Thursday, June 19, 2008

Prayer, Part Deux

Prayer is something I struggle with. Not doing it, necessarily (although that's hard sometimes too) but just defining it. What does it mean to pray? What's the point of prayer? How are prayers answered? Why are they left unanswered? So many questions.

Like many people, I was raised with the notion that God is an awful lot like Santa Claus - he sees you when you're sleeping, he knows when you're awake, he knows if you've been bad or good - so be good, for goodness sake! And, if you're good enough, then you'll be rewarded.

Once I realized that God wasn't going to grant me three wishes - no matter how "good" I try to be - I thought to myself, "Well, what's the point?" Honestly, what is the point in praying for a sick person if they're not going to be healed?

Because we are fragile creatures with very breakable
hearts who need to commune with the Divine.


It'd be a sad, sad world if you never called your sister or best friend or uncle - except for when you needed money. Or when someone had died. Just like we need intimate relationships with human beings, we need that intimacy with God. And if you want to know someone, you're going to have to speak with him/her at some point.

The Catechism (I don't know why I don't read it more often - it's a wise little book) says:

Q. Why do we praise God?
A. We praise God, not to obtain anything, but because God's Being draws praise from us.

Oh, duh. I knew that.

Q. What is prayer?
A. Prayer is responding to God, by thought and by deeds, with or without words.

I find the most sincere and genuine form of prayer to be wordless, and often spontaneous. We respond to God in fear (too often, probably), in sorrow, in agony, in joy, and in love. And God hears us.

One of my favorite lines about God comes from the movie "What Dreams May Come." Robin Williams' character, after dying, asks his fellow departed friend where God is. His friend smiles, points to the sky and says, "Oh, he's up there somewhere - shouting down that he loves us, and wondering why we can't hear him."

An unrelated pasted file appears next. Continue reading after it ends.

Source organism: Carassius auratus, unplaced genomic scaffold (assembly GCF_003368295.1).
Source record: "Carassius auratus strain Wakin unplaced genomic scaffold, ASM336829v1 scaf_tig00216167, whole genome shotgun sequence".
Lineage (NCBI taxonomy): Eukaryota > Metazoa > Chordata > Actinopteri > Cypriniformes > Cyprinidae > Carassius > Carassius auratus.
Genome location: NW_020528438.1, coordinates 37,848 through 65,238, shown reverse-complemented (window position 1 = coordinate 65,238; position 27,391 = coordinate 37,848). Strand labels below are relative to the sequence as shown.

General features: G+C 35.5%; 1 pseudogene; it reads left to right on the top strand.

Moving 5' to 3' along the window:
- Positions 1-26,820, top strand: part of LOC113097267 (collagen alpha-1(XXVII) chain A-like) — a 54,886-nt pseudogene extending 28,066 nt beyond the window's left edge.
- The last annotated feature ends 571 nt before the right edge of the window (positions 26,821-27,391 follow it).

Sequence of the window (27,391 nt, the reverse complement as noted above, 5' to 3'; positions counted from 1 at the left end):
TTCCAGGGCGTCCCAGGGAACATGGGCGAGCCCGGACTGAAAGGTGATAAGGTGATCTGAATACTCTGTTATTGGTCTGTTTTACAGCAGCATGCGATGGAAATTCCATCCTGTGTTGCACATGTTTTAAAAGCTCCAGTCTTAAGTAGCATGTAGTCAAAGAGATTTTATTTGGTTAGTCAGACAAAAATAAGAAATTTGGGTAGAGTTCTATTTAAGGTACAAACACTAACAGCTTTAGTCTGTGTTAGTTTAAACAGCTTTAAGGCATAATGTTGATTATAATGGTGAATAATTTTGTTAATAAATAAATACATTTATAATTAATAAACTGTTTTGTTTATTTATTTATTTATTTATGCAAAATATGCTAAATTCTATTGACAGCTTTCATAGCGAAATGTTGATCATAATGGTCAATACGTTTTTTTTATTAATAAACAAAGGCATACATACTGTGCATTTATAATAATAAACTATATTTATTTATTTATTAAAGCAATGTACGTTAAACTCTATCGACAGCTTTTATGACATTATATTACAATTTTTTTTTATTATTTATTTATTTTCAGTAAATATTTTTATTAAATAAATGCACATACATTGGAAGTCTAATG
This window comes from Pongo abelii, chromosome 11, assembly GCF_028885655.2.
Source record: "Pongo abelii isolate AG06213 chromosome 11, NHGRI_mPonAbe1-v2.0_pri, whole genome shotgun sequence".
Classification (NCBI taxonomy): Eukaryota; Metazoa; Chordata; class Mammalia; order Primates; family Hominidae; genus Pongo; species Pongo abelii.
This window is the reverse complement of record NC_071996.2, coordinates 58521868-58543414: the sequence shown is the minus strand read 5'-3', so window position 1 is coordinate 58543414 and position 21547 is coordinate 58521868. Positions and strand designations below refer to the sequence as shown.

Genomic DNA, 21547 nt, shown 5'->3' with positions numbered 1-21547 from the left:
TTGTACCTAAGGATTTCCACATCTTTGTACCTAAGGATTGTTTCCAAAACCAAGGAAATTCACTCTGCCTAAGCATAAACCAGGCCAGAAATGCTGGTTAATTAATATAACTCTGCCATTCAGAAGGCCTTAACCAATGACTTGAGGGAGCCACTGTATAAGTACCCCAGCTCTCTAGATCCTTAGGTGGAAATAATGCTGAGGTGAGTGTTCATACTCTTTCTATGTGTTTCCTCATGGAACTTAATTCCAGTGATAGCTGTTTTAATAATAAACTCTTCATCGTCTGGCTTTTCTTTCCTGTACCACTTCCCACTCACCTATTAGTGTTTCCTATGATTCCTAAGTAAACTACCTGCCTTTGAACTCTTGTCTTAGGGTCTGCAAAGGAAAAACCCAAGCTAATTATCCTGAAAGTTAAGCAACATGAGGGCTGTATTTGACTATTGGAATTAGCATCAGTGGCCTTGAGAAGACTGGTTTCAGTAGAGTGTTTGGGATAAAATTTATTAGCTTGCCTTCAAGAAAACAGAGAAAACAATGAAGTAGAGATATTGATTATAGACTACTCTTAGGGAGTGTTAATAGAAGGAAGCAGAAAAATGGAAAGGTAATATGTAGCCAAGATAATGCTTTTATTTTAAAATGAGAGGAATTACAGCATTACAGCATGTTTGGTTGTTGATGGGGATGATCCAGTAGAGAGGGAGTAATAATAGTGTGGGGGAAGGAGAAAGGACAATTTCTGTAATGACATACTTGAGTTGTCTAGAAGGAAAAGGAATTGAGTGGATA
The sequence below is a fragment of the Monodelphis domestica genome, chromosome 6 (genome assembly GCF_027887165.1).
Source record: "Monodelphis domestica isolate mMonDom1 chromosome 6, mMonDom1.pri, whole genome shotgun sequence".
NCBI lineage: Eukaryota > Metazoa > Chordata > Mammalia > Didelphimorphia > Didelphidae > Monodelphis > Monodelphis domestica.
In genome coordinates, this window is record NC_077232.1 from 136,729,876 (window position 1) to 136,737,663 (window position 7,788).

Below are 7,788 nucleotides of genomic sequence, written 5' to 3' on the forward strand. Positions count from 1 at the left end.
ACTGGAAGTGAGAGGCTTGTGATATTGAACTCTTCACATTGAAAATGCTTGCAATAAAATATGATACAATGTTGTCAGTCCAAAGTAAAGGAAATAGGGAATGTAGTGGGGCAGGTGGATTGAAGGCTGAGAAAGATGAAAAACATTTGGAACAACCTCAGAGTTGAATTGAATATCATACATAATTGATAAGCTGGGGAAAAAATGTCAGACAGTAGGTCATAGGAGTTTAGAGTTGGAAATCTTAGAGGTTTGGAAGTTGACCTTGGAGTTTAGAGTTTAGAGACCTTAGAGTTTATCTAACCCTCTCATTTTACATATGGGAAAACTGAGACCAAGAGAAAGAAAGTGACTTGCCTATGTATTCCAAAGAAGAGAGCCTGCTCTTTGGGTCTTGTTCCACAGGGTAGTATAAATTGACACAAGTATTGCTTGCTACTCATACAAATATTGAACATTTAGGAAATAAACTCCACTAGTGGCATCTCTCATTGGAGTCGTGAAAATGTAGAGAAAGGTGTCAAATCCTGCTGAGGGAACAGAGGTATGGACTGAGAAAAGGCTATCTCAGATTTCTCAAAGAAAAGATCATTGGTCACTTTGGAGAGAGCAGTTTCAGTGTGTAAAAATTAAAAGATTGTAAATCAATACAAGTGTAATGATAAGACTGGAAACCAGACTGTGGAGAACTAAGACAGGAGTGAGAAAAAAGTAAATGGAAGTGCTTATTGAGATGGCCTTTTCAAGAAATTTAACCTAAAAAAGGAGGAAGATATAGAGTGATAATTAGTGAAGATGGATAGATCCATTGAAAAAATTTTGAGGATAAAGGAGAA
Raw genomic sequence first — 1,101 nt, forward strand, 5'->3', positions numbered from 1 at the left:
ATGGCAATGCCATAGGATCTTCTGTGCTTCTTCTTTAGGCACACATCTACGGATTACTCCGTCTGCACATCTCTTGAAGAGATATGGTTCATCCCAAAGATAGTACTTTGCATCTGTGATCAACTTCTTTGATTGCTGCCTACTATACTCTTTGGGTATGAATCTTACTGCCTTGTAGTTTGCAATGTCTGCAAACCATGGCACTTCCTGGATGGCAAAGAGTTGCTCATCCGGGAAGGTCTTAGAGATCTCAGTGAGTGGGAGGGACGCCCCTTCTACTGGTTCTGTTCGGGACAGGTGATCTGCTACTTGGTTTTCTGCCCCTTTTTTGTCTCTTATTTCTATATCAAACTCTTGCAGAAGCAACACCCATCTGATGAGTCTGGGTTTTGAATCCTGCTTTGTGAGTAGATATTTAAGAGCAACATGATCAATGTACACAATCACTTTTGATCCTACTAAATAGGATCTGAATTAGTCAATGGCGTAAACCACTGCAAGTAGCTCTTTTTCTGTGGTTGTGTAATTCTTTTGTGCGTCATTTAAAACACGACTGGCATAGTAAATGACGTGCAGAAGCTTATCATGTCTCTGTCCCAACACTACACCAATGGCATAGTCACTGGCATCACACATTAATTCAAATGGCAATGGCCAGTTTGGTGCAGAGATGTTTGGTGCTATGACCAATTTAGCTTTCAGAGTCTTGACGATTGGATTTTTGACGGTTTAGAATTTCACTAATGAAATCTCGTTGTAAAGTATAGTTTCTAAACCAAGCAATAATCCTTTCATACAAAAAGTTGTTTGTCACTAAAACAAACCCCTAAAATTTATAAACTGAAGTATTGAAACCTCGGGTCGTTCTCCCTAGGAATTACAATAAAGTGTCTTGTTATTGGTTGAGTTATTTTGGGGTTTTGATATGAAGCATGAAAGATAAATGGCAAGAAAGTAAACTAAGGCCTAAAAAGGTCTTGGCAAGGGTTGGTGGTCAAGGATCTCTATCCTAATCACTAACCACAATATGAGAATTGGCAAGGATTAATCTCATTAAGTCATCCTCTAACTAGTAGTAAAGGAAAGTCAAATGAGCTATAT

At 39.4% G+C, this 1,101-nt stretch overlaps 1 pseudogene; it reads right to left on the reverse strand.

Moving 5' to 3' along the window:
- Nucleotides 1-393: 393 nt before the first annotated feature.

Prayer, salvation, communion - all these are mysteries of God. They can't be put into a solvable formula. (If only it were so easy! "I do x, and God will do y.")

God's mysteries, in a sense, can only be deeply understood through the soul - not the brain, not the heart, not the body. They cannot be explained. That is terribly frustrating for us humans. We demand explanations for everything.

So, we continue to pray for the sick, the dying - those who suffer, including ourselves. Because prayer - communion with the sacred - is a healing act. It is, by nature, restorative.

Listen to this song, it's one of my new favorites:


Long walks in the dark through woods grown behind the park,
I asked God who I'm supposed to be.

The stars smiled down on me, God answered in silent reverie.
I said a prayer and fell asleep.

3 comments:

Monsieur Flute said...

Prayer is needed at all times and from everyone. Why do we pray? I haven't thought about that in a while. Thank you.

I feel I must say that you have just given a great sermon. Seriously, a sermon on prayer. People need to hear it, or in this case read about it.

eric said...

Sermon, eh? In that case, I'd like to add an addendum - Amen!

I'm glad you liked it :)

Azalea said...

I think I'm adding that song to my list of favorites too. Another good one that's slightly related is Unasnswered Prayers, but I don't remember who sings it.